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Tsvetana Paraskova

Tsvetana Paraskova

Tsvetana is a writer for Oilprice.com with over a decade of experience writing for news outlets such as iNVEZZ and SeeNews. 

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How High Can Oil Prices Go In 2021?

Progress in vaccine development and expectations that OPEC+ will decide in less than two weeks to roll over the current cuts for three months instead of easing them from January 2021 give bulls hopes that the oil market will regain some semblance of a balance next year, pushing prices higher. 

Currently, the general consensus among analysts and agencies is that oil prices will indeed see an upside in 2021 as above-average inventories will draw down with a global economic and oil demand recovery. 

Several bullish signals in recent weeks have made oil market participants and analysts more optimistic about the oil market next year, despite the current second wave of COVID-19 infections sweeping across Europe and the world’s biggest petroleum consumer, the United States. 

First, crude oil and petroleum inventories in the U.S. are still above five-year average levels, but they have dropped from their peaks earlier this year, according to estimates from Reuters market analyst John Kemp based on EIA data. 

Next, oil demand in Asia has visibly strengthened in recent weeks, giving the oil market hope that at least in one region, demand is strong in the fourth quarter.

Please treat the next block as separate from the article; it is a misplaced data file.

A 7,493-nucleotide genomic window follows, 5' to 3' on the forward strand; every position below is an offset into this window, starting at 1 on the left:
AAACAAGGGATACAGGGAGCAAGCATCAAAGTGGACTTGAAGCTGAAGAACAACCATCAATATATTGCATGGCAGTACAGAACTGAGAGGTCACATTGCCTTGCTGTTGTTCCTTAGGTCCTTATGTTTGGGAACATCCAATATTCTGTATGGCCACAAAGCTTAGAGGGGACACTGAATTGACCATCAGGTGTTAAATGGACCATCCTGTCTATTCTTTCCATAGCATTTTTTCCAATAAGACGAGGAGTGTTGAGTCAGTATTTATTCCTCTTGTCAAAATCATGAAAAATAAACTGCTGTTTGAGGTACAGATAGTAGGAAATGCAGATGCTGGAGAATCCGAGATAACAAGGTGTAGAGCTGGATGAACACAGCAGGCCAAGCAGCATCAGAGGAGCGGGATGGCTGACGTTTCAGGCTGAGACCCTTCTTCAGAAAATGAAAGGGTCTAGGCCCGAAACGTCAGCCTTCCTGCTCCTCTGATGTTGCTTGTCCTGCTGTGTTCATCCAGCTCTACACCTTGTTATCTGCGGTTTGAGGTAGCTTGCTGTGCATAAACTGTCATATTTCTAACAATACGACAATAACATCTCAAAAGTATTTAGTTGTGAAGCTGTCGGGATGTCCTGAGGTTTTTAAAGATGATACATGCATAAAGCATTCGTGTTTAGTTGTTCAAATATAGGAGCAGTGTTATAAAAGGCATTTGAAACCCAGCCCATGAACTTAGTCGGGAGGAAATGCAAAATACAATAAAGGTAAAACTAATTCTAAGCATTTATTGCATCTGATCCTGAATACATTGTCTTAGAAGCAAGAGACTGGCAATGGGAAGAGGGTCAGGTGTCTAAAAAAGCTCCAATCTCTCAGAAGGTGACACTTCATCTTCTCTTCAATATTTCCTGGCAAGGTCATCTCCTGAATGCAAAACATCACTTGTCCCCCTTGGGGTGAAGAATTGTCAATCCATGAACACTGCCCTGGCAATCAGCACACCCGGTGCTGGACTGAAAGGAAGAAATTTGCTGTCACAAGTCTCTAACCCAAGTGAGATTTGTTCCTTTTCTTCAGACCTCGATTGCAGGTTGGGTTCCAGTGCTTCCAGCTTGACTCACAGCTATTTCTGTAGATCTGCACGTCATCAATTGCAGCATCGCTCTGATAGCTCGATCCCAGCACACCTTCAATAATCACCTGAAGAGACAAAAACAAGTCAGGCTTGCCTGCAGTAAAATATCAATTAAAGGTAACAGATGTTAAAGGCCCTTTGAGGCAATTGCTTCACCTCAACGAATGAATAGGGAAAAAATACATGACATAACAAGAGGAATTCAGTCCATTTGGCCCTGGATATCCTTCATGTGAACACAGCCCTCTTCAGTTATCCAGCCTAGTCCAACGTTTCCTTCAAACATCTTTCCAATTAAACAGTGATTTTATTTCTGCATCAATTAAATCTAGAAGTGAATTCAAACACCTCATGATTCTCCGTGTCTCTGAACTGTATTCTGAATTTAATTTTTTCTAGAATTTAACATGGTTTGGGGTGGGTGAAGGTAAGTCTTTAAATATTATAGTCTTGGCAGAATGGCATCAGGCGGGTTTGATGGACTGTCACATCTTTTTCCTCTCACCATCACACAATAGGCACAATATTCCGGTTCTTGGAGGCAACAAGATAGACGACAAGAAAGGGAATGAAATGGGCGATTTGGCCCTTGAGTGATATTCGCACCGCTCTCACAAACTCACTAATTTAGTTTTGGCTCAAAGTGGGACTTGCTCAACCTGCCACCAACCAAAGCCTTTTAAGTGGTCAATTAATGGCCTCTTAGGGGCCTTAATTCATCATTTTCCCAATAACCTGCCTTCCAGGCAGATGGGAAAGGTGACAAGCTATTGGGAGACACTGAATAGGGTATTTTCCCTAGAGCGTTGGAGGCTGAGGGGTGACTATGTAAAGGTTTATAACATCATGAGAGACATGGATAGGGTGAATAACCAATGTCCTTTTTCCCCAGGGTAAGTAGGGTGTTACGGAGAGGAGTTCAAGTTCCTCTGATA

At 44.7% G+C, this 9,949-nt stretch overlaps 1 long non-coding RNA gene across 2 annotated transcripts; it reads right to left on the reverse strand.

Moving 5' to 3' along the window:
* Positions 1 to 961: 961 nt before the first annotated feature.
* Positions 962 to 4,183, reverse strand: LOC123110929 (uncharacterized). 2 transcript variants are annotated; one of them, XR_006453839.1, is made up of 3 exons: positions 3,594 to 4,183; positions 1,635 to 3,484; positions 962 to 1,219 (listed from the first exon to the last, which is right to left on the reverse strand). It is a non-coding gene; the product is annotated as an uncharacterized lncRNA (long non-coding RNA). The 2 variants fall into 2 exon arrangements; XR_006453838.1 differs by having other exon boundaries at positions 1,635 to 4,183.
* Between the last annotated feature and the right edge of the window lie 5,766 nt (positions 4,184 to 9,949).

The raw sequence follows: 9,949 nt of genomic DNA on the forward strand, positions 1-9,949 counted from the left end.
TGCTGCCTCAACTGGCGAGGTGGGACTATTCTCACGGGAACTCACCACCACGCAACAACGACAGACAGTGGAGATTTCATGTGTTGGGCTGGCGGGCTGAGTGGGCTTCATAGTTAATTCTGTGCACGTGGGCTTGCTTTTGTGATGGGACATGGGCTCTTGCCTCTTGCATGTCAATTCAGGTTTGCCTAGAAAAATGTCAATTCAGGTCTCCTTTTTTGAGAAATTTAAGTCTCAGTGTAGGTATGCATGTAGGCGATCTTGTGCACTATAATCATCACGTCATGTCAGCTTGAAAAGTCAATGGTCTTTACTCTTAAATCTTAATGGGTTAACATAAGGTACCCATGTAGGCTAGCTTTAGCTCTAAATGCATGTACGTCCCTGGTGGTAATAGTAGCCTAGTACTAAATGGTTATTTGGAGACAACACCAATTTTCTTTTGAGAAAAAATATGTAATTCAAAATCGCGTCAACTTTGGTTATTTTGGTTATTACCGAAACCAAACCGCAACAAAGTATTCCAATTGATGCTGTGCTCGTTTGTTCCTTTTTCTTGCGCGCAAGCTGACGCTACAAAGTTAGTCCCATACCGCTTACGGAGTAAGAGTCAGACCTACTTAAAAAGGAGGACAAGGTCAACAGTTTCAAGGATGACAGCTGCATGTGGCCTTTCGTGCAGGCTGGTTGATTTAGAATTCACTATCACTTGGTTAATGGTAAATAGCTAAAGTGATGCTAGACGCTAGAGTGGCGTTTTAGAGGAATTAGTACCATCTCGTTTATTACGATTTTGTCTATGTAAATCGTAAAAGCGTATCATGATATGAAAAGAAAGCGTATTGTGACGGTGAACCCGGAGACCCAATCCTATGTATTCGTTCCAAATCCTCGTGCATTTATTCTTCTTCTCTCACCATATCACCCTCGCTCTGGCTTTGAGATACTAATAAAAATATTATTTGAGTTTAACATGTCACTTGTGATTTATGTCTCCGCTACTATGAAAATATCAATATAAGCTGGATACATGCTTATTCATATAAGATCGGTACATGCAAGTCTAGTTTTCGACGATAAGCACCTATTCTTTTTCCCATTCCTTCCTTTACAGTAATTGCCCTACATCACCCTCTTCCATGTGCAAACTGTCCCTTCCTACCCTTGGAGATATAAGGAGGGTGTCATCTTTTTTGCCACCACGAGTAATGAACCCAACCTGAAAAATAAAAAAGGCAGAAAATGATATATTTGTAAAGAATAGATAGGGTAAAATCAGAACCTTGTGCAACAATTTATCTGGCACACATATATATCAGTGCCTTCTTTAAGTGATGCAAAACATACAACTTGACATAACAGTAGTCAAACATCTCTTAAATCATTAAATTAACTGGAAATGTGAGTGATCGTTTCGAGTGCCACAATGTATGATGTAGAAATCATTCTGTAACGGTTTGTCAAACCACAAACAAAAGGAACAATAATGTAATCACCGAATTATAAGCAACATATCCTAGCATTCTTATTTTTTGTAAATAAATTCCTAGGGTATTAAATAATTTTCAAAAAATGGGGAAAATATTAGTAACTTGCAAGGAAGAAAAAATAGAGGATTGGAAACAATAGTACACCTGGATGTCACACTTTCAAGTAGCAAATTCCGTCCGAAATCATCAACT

Then, hopes of an effective vaccine receiving FDA approval soon also instill hopes that life could return to some form of normality at some point in 2021. 

Related: Something Highly Unusual Just Happened To Chinese Crude Stockpiles All these factors resulted this week in the shallowest contango in the front-month and six-month spread in the Brent Crude futures market since July, suggesting that market participants now expect vaccines and economic recovery next year to help market rebalancing, which would push oil prices higher. 

Current expectations about oil prices point to gains, especially in the latter half of 2021. 

The EIA expects in its November Short-Term Energy Outlook (STEO) that as global oil demand rises, inventory draws in 2021 will cause some upward oil price pressures, and Brent is expected to average $47 a barrel next year, up from $44 per barrel early on Friday.